June 2022: What’s New on ClinicalTrials.gov

On June 15, 2022, the below update was posted on ClinicalTrials.gov, What’s New section

The British Medical Journal (BMJ) has published an article specifying the approaches to report master protocol study designs on ClinicalTrials.gov.

A master protocol is a unified study design and operational aspect conducted with a collection of trials or substudies in patients having same or different diseases and that employ one or multiple drugs to treat them. It helps achieve better coordination than can be achieved in single trials designed and conducted independently.

This article proposes reporting each master protocol research programs (MPRPs) substudy in a separate study record to allow for meaningful descriptions of each substudy and to better support the transparency and accountability. Other factors that require further consideration include coordinating the registration and results reporting of MPRPs, supporting the identification of MPRP related records, and harmonizing trial registries worldwide

Other Publications on ClinicalTrials.gov can be found here: Selected publications

June 2022: What’s New on ClinicalTrials.gov

On June 09, 2022, the following updates were posted on the  Clinicaltrials.gov What’s New section.

The new FAQ for the deadline for submitting a good cause extension for prematurely terminated studies have been included and the information to be taken into consideration for registering expanded access records have been updated.

A responsible party must submit results information no later than one year after the primary completion date unless the responsible party has submitted a certification of delay, a request for an extension for good cause, or a request for a waiver of the requirements for submission of results information.

The standard results information submission deadline is one year after the actual Primary Completion Date. The termination date does not impact the actual Primary Completion Date or the standard results information submission deadline.

A good cause extension request submitted on or after the standard results information submission deadline date, would be late and would not be accepted, regardless of when the decision to terminate the trial was made.

More information can be found here: FAQ

Detailed considerations for registering expanded access records can be found here.

April 2022: Missing study records on Clinicaltrials.gov for orphan drugs approved by FDA– A TransperiMED Report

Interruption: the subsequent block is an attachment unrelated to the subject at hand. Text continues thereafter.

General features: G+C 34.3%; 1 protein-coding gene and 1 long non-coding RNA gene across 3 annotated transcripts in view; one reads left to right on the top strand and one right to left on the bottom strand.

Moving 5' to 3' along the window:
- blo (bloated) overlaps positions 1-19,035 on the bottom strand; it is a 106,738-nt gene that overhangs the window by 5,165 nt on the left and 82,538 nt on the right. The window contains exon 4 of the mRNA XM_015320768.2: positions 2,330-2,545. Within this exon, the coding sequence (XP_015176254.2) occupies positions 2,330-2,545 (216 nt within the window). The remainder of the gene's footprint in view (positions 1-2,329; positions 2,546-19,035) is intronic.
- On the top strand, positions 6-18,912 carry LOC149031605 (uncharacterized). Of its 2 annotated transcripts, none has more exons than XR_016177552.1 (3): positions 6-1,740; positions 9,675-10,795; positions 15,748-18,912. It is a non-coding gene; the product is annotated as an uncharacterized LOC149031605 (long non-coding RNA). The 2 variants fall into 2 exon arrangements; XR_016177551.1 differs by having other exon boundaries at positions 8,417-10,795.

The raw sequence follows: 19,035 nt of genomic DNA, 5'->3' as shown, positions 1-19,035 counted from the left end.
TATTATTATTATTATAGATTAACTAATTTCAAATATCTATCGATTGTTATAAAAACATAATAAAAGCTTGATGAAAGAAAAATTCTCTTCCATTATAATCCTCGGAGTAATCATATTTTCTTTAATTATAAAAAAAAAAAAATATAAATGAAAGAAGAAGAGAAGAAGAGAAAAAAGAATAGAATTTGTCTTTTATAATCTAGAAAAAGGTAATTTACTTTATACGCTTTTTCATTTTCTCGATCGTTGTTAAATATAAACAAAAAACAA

An article “No records found for 220 clinical trials of orphan drugs approved by the FDA” has been published on April 27, 2022, on TranspariMED.

According to the article, around 63 orphan drugs were approved by the FDA between 2009 – 2019, which accounted for 422 clinical trials.  A total of only 202 clinical trials could be located on ClinicalTrials.gov while 220 study records could not be traced. The study further focused on comparing data elements such as enrolment and study phase. It was observed that the enrolment data did not match for 30% of cases and the study phase data matched only for 75% cases.

The study team also stated that there could be various reasons why a trial could not be found on ClinicalTrials.gov, including that some studies may have run before ClinicalTrials.gov was established, some were Phase 1 trials that were not required to be registered until Final rule, some trials may remain unregistered in the US and some matches of studies on ClinicalTrials.gov may not have been identified, although such a match did exist.

The original article can be accessed here.








April 2022: What’s New on ClinicalTrials.gov Beta

On April 27, 2022, ClinicalTrials.gov Beta website, Release notes section posted an update on the new features, improvements and bug fixes added.

The key updates made in the different sections are as follows:

    1. Study record page
      • Added MeSH terms and FDA drug and device information to the More Information section
      • Added Study record dates just above the Study Overview
      • Added FDAAA 801 Violations information
      • Provided information when a study does not meet the FDA clinical device criteria
      • Added information to the results tab explaining why a user may not see study results
    2. Expanded Access records
      • Updated the Study Overview to show only relevant information
      • Added links to related studies
      • Added links to resources
    3. Expanded download file formats to include comma-separated values (.csv)


    1. Study record page
      • Added ability to expand or collapse specific content in the study record
      • Improved mobile design view
    2. Simplified the ability to select data fields for download from the search results or a study record

Bugs fixed

    1. Added a notice when study location information is not available
    2. Corrected accordion behavior in the mobile view
    3. Repaired glossary links missing in mobile view

Additionally, the feature for ‘Advanced search’ will be coming soon.

More information on previous improvements, bug fixes, and upcoming releases can be found at Release Notes | Beta ClinicalTrials.gov.

April 2022: What’s New on ClinicalTrials.gov